Russia’s international media outlets should, therefore, emphasize this point, namely that their country’s diplomatic successes in Syria laid the groundwork for what it is presently attempting to do in Afghanistan with the Taliban. Russia, being the Eurasian great power, is the only country other than Pakistan to have such close political and security ties with the Taliban, which far exceed even those that China is currently attempting to cultivate. Russia could make use of this observation as the basis upon which to expand its soft power appeal in majority-Muslim countries further. As it stands, Iran, Pakistan, Qatar, Saudi Arabia, and Turkey are the main members of the Ummah with public ties of some sort with Islamist movements abroad, meaning that Russia is doing something unprecedented by pragmatically engaging with the Taliban. The U.S. and some of its NATO allies interact with Islamist groups too, but for the opposite ends. They use them to destabilize countries, not stabilize them.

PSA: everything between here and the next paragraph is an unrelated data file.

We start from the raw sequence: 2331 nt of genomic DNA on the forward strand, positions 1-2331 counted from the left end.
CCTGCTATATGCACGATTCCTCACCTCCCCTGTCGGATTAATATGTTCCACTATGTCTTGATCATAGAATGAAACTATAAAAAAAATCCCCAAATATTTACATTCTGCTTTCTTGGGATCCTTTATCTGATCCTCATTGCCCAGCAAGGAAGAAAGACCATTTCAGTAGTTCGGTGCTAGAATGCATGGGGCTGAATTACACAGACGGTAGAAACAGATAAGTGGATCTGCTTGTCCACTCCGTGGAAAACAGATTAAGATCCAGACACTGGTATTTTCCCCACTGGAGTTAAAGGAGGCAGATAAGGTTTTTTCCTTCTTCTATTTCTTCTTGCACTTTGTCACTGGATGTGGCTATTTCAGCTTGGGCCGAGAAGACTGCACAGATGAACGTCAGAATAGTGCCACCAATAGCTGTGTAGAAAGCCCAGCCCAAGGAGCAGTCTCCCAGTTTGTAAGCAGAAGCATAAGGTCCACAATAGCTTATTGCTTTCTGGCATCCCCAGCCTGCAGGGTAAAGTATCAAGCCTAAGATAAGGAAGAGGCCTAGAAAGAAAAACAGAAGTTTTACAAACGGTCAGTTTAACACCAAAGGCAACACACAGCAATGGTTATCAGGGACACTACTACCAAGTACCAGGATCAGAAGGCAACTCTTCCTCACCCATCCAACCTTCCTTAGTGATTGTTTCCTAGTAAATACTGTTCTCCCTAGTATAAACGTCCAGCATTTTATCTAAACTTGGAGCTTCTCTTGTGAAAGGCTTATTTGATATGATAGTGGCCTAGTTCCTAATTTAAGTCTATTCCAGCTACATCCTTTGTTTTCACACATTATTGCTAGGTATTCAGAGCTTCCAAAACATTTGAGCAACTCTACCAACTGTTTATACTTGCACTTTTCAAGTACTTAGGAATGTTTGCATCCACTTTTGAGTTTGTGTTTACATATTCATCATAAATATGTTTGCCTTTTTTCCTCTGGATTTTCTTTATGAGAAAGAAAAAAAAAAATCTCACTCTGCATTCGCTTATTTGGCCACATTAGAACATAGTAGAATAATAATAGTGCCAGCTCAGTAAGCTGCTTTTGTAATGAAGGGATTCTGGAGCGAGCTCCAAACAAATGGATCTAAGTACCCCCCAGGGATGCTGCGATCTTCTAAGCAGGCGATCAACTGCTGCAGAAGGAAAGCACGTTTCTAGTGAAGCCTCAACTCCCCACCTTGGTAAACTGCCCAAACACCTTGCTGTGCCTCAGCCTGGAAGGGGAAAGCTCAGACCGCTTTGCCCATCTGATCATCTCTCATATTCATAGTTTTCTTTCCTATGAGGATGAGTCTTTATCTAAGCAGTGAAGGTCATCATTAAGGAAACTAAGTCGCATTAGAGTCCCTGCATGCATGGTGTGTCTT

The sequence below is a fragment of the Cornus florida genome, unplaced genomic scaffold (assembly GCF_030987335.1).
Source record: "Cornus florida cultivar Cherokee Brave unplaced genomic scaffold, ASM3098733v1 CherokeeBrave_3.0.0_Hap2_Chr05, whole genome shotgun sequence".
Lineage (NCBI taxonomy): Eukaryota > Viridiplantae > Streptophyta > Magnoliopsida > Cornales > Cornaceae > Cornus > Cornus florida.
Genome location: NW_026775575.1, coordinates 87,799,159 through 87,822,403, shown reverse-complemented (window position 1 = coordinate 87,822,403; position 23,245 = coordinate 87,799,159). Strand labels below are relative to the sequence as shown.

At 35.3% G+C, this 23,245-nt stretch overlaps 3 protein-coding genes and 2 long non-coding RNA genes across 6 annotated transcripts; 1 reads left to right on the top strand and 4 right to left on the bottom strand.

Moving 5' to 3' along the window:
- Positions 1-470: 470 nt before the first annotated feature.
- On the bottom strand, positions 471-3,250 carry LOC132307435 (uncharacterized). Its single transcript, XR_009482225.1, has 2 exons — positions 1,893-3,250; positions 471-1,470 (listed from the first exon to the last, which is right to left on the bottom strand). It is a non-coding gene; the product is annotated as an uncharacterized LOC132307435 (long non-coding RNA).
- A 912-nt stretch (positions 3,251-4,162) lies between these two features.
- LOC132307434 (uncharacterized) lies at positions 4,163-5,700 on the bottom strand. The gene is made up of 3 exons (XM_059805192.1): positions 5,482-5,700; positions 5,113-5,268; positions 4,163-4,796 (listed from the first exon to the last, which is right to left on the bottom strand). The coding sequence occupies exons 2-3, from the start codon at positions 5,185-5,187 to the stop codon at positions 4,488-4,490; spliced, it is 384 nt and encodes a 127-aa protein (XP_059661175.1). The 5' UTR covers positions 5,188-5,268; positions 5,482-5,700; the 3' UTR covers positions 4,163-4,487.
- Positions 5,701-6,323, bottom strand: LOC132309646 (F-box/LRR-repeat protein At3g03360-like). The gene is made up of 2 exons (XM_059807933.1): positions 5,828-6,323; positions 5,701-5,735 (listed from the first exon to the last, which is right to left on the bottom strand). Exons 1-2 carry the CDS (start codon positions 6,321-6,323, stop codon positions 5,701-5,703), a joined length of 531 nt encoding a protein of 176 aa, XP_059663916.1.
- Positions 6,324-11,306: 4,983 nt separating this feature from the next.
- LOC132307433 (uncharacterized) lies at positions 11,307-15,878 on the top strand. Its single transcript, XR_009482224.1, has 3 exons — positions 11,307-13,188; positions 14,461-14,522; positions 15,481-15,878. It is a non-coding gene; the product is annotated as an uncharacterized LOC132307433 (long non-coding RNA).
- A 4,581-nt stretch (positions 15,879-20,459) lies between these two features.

To be absolutely clear, unlike the aforementioned countries, Russia never provided any material support to Islamist groups abroad—let alone those like the Taliban which it officially designates as terrorists—but only engages with those that have a credible chance of advancing their countries’ peace processes like in Syria and now in Afghanistan too. It only responds to the political realities of those countries’ conflicts instead of seeking to shape them preemptively through its ties with such groups. Upon pragmatically engaging them, however, Russia then attempts to encourage them to moderate their socio-political and militant policies in order to facilitate a peaceful political solution to the conflicts that they are involved in. This is a very unique stance that speaks to both the sincerity and effectiveness of Russia’s envisioned 21st-century grand strategic balancing act. Its international media outlets would, therefore, do well to highlight this to their audience.